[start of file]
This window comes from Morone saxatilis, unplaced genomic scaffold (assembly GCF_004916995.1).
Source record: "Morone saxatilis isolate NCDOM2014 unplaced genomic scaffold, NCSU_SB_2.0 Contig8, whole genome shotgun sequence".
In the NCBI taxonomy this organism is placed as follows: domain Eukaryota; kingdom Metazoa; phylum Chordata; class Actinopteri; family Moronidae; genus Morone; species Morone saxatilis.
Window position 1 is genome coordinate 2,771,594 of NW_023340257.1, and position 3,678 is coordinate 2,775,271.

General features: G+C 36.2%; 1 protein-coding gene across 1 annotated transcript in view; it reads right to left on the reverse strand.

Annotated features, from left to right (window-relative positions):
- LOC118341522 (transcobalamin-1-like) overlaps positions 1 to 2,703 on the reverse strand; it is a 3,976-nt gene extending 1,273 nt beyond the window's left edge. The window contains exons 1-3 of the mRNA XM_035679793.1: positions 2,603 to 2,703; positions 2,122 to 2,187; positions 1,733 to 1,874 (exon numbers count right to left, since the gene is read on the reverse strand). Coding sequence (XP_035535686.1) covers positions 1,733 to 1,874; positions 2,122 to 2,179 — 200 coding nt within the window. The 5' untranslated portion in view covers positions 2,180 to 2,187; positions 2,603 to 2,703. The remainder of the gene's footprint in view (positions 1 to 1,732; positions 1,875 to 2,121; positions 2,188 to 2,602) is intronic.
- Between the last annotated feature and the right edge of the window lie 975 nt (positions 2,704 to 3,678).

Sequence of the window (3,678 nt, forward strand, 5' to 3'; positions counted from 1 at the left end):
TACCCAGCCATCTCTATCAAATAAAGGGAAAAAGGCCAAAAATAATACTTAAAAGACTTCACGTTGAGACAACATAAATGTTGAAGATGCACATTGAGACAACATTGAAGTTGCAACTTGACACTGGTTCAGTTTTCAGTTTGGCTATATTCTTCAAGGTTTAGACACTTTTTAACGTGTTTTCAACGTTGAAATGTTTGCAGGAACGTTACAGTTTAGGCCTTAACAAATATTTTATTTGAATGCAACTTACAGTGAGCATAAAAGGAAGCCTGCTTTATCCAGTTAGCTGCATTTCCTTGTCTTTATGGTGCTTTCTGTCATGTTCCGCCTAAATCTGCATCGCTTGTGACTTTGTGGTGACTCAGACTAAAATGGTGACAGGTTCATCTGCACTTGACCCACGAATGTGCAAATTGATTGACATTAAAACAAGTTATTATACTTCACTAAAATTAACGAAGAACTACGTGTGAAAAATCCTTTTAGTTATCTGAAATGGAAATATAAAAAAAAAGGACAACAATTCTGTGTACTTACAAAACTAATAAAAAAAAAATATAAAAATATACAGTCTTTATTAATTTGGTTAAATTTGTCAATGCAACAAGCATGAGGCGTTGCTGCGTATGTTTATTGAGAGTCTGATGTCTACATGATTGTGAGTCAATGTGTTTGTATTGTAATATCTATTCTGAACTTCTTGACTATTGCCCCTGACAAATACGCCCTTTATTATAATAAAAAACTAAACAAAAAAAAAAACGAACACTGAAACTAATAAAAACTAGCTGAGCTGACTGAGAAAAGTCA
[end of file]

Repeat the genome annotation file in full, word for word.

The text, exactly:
This window comes from Morone saxatilis, unplaced genomic scaffold (assembly GCF_004916995.1).
Source record: "Morone saxatilis isolate NCDOM2014 unplaced genomic scaffold, NCSU_SB_2.0 Contig8, whole genome shotgun sequence".
In the NCBI taxonomy this organism is placed as follows: domain Eukaryota; kingdom Metazoa; phylum Chordata; class Actinopteri; family Moronidae; genus Morone; species Morone saxatilis.
Window position 1 is genome coordinate 2,771,594 of NW_023340257.1, and position 3,678 is coordinate 2,775,271.

General features: G+C 36.2%; 1 protein-coding gene across 1 annotated transcript in view; it reads right to left on the reverse strand.

Annotated features, from left to right (window-relative positions):
- LOC118341522 (transcobalamin-1-like) overlaps positions 1 to 2,703 on the reverse strand; it is a 3,976-nt gene extending 1,273 nt beyond the window's left edge. The window contains exons 1-3 of the mRNA XM_035679793.1: positions 2,603 to 2,703; positions 2,122 to 2,187; positions 1,733 to 1,874 (exon numbers count right to left, since the gene is read on the reverse strand). Coding sequence (XP_035535686.1) covers positions 1,733 to 1,874; positions 2,122 to 2,179 — 200 coding nt within the window. The 5' untranslated portion in view covers positions 2,180 to 2,187; positions 2,603 to 2,703. The remainder of the gene's footprint in view (positions 1 to 1,732; positions 1,875 to 2,121; positions 2,188 to 2,602) is intronic.
- Between the last annotated feature and the right edge of the window lie 975 nt (positions 2,704 to 3,678).

Sequence of the window (3,678 nt, forward strand, 5' to 3'; positions counted from 1 at the left end):
TACCCAGCCATCTCTATCAAATAAAGGGAAAAAGGCCAAAAATAATACTTAAAAGACTTCACGTTGAGACAACATAAATGTTGAAGATGCACATTGAGACAACATTGAAGTTGCAACTTGACACTGGTTCAGTTTTCAGTTTGGCTATATTCTTCAAGGTTTAGACACTTTTTAACGTGTTTTCAACGTTGAAATGTTTGCAGGAACGTTACAGTTTAGGCCTTAACAAATATTTTATTTGAATGCAACTTACAGTGAGCATAAAAGGAAGCCTGCTTTATCCAGTTAGCTGCATTTCCTTGTCTTTATGGTGCTTTCTGTCATGTTCCGCCTAAATCTGCATCGCTTGTGACTTTGTGGTGACTCAGACTAAAATGGTGACAGGTTCATCTGCACTTGACCCACGAATGTGCAAATTGATTGACATTAAAACAAGTTATTATACTTCACTAAAATTAACGAAGAACTACGTGTGAAAAATCCTTTTAGTTATCTGAAATGGAAATATAAAAAAAAAGGACAACAATTCTGTGTACTTACAAAACTAATAAAAAAAAAATATAAAAATATACAGTCTTTATTAATTTGGTTAAATTTGTCAATGCAACAAGCATGAGGCGTTGCTGCGTATGTTTATTGAGAGTCTGATGTCTACATGATTGTGAGTCAATGTGTTTGTATTGTAATATCTATTCTGAACTTCTTGACTATTGCCCCTGACAAATACGCCCTTTATTATAATAAAAAACTAAACAAAAAAAAAAACGAACACTGAAACTAATAAAAACTAGCTGAGCTGACTGAGAAAAGTCA